Ontario NDP Leader Marit Stiles is asking the province’s integrity commissioner to investigate Premier Doug Ford for a fundraising party held in advance of his daughter’s wedding and the wedding itself – amid reports real-estate developers and lobbyists were on the invite lists.
In a letter to Integrity Commissioner J. David Wake released publicly on Thursday, Ms. Stiles asks him to review whether Mr. Ford’s actions violated the Members’ Integrity Act, which includes rules for MPPs against conflicts-of-interest and bans the acceptance of gifts connected to the performance of their duties.
In her letter, the NDP Leader cites a report by Global News about a pre-wedding “stag and doe” party held last August at the Premier’s home in Etobicoke, on Toronto’s west side. The Globe has obtained a copy of a $150 ticket to a “stag” party held on that date. Ms. Stiles also pointed to a claim in the Global story, attributed to an unnamed source, that “additional communications” asked for donations of up to $1,000 and that some invitees felt “browbeaten into purchasing tickets.”
The letter says developers who attended the subsequent wedding have received special ministerial zoning orders (MZOs) from the government to fast-track development projects, and at least one owns Greenbelt land the government recently freed up for development.
“I am concerned that invitees felt pressure to contribute to the Premier’s family fundraiser, particularly as some invitees felt they weren’t being asked as ‘friends’ of the Premier – but as government stakeholders – and feared impacts on their professional reputations and working relationships with the government,” Ms. Stiles writes.
Mr. Ford was not in the Legislature on Thursday when Ms. Stiles raised the issue in Question Period. Progressive Conservative House Leader Paul Calandra dismissed the NDP Leader’s questions as a distraction.
“We have challenges that this is province is facing. And the drive-by smear by the Leader of the Opposition … ‘Let’s try another smear tactic, Mr. Speaker, let’s bring the family into it,’” Mr. Calandra told the legislature. “What we are going to do instead is to continue to focus on the priorities of the people of Ontario.”
Mr. Ford has previously said questions about the pre-wedding party and the wedding are “ridiculous,” calling them private family events.
After a reporter inquired to his office about them in January, the Premier sought his own opinion from the Integrity Commissioner. Based on information from the Premier, Mr. Wake concluded no rules were broken, as Mr. Ford had said government business was not discussed and the Premier was unaware of the gifts or cash provided to his daughter and now son-in-law.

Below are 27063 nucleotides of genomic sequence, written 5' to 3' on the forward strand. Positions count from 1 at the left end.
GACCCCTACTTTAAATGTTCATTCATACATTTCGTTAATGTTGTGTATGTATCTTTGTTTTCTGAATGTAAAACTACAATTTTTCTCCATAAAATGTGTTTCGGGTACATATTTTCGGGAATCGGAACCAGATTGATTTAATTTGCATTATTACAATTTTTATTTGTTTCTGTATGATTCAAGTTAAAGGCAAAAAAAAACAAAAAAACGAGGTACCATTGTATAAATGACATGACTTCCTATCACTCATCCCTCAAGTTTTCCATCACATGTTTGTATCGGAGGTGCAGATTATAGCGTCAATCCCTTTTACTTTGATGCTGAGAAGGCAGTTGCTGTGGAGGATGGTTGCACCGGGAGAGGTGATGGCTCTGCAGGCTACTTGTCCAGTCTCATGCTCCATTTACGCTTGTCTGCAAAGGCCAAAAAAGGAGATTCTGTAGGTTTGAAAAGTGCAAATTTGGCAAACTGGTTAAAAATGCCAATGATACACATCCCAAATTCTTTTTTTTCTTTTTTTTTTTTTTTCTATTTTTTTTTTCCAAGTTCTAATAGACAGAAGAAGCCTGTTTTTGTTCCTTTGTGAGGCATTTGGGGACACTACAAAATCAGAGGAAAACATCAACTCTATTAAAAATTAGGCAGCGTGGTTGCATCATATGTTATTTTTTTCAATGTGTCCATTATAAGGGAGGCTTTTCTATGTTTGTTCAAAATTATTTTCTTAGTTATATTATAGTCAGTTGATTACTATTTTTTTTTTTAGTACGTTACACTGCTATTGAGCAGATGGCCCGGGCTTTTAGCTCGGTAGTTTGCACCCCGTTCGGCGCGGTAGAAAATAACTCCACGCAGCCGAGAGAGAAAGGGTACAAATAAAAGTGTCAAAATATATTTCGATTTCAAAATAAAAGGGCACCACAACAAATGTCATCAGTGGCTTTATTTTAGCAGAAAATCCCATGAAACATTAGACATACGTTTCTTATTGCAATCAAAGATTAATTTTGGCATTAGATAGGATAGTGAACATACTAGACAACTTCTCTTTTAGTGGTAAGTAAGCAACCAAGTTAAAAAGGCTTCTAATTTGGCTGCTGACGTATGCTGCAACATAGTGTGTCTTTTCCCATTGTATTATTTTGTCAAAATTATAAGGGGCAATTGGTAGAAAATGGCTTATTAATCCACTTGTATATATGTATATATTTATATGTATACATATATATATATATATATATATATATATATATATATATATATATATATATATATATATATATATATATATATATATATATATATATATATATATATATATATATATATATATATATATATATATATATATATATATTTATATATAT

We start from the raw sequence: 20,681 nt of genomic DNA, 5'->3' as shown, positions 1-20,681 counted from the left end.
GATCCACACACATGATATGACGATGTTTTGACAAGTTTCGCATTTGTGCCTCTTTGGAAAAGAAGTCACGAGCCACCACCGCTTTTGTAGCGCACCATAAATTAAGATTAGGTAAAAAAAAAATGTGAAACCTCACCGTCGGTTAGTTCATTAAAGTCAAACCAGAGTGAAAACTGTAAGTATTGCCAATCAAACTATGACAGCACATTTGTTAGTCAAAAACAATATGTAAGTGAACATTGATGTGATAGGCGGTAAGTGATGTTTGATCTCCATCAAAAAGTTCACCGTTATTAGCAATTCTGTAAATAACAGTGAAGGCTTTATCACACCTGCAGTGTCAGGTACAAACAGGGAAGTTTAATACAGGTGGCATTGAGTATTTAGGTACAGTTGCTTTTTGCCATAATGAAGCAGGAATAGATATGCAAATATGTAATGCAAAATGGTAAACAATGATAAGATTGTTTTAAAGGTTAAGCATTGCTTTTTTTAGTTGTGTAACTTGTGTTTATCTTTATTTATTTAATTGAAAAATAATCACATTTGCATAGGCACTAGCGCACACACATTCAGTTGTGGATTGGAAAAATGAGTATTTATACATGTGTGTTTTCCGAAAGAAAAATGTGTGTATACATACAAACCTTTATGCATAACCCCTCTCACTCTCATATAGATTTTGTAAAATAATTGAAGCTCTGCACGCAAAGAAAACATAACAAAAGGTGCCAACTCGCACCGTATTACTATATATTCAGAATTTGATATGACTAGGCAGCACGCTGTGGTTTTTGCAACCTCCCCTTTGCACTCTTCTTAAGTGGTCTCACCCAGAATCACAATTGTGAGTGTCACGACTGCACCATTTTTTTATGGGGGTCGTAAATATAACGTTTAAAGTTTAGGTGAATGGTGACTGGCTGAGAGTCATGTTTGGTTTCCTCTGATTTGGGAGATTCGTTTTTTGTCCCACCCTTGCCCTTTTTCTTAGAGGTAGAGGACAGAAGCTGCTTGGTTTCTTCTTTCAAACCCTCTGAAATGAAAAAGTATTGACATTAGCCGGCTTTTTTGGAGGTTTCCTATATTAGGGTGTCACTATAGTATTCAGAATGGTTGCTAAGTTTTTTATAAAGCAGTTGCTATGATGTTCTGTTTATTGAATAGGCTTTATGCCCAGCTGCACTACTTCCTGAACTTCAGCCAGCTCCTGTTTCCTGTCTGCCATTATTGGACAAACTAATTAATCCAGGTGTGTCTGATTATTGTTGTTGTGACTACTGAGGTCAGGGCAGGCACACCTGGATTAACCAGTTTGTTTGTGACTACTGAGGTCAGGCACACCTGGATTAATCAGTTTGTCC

If an MPP requests it, Mr. Wake, a former judge, can launch a more formal investigation of a member’s behaviour and recommend sanctions, such as reprimands or suspensions or even a member’s ejection. After a report is delivered to the Speaker of the Legislature, however, it is up to the assembly, where Mr. Ford’s PC MPPs hold a large majority, to implement any sanctions.
Mr. Wake is already investigating an earlier complaint from Ms. Stiles. He is looking into whether Mr. Ford’s Minister of Municipal Affairs and Housing, Steve Clark, violated rules on conflict of interest and revealing inside information by tipping off developers before announcing the government’s decision last November to break its promises and allow development on certain parts of the protected Greenbelt.
Both Mr. Clark and Mr. Ford have said they did not tip any developers off before their decision was announced.
The province’s Auditor-General, Bonnie Lysyk, is also reviewing the Greenbelt decision. The OPP has said it was contemplating launching an investigation, but has not announced whether it was going ahead.
The Globe and Mail and other news outlets have reported that some of the land taken out of the Greenbelt changed hands as recently as September, 2022. The land is expected to multiply in value once designated for housing, delivering a potential windfall. Several of the developers that stand to benefit from the changes are large PC donors.
Guests at Mr. Ford’s daughter’s wedding included prominent developers Mario Cortellucci, Shakir Rehmatullah and Chris Bratty, according to a photograph of the seating plan viewed by The Globe.
The three developers did not return emails sent last week requesting comment about their attendance at the wedding.
Mr. Cortellucci, who was seated at Mr. Ford’s table, received a provincial appointment to the York Regional Police Services Board last fall. He is founder of Cortel Group, which has received multiple minister’s zoning orders from the Ford government.
Land in Markham owned by Mr. Rehmatullah through his company Flato Upper Markham Village Inc. was removed from the Greenbelt for housing development by the Ford government late last year.
Mr. Bratty is an executive of the Remington Group Inc., a real estate development company.